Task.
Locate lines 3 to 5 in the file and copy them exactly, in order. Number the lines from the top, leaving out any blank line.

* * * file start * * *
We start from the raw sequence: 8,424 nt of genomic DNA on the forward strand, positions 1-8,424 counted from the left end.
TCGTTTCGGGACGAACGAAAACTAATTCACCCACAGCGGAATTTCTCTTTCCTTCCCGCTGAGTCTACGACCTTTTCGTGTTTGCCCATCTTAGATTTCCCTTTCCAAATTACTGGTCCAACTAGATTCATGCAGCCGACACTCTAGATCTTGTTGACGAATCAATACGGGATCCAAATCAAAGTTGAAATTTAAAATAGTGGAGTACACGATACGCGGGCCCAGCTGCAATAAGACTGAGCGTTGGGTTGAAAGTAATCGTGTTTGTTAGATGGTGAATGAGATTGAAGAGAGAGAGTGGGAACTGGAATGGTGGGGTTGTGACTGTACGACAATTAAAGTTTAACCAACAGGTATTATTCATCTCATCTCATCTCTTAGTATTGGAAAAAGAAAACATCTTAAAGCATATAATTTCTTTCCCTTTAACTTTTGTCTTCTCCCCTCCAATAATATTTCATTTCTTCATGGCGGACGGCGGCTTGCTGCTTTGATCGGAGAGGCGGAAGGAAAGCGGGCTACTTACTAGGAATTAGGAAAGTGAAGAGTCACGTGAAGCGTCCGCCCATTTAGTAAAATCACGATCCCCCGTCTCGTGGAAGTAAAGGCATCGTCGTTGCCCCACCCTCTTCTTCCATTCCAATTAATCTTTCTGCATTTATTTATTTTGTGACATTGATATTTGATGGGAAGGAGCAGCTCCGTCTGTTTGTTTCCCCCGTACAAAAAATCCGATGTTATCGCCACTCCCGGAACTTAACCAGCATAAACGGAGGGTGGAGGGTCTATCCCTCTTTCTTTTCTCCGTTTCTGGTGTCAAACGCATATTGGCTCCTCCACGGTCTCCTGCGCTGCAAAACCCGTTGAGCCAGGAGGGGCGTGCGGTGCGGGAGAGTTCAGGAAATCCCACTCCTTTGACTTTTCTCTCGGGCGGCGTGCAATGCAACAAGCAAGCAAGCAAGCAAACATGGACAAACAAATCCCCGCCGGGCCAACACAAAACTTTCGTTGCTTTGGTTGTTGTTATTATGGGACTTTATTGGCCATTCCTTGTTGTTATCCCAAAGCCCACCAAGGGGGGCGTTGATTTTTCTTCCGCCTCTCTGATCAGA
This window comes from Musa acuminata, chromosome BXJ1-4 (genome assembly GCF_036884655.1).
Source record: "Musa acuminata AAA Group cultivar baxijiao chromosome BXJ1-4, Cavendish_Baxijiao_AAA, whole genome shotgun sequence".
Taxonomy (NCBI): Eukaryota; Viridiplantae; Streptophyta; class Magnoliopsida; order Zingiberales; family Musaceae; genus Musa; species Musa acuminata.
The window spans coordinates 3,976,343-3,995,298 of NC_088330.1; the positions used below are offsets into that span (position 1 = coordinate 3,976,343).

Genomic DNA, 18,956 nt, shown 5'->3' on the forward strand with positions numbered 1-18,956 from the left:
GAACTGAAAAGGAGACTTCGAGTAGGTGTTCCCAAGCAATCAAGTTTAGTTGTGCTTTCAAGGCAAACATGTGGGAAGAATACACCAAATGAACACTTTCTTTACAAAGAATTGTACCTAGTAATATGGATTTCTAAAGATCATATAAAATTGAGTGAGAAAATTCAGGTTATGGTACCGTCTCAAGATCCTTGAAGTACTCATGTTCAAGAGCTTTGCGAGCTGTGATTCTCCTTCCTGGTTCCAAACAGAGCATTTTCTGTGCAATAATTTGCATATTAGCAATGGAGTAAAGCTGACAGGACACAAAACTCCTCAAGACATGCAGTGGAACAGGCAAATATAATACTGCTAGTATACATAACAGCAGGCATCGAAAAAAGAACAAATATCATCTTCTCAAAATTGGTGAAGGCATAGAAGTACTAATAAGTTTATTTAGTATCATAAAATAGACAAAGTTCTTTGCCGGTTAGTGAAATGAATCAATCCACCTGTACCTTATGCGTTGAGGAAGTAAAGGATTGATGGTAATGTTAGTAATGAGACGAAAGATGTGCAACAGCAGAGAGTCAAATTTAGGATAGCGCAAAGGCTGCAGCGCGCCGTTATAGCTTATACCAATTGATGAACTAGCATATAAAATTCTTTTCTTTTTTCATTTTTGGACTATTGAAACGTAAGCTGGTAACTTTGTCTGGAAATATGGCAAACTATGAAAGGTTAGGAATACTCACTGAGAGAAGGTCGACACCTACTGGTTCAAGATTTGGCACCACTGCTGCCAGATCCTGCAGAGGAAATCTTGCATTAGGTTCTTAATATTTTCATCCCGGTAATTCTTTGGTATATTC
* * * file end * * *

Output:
This window comes from Musa acuminata, chromosome BXJ1-4 (genome assembly GCF_036884655.1).
Source record: "Musa acuminata AAA Group cultivar baxijiao chromosome BXJ1-4, Cavendish_Baxijiao_AAA, whole genome shotgun sequence".
Taxonomy (NCBI): Eukaryota; Viridiplantae; Streptophyta; class Magnoliopsida; order Zingiberales; family Musaceae; genus Musa; species Musa acuminata.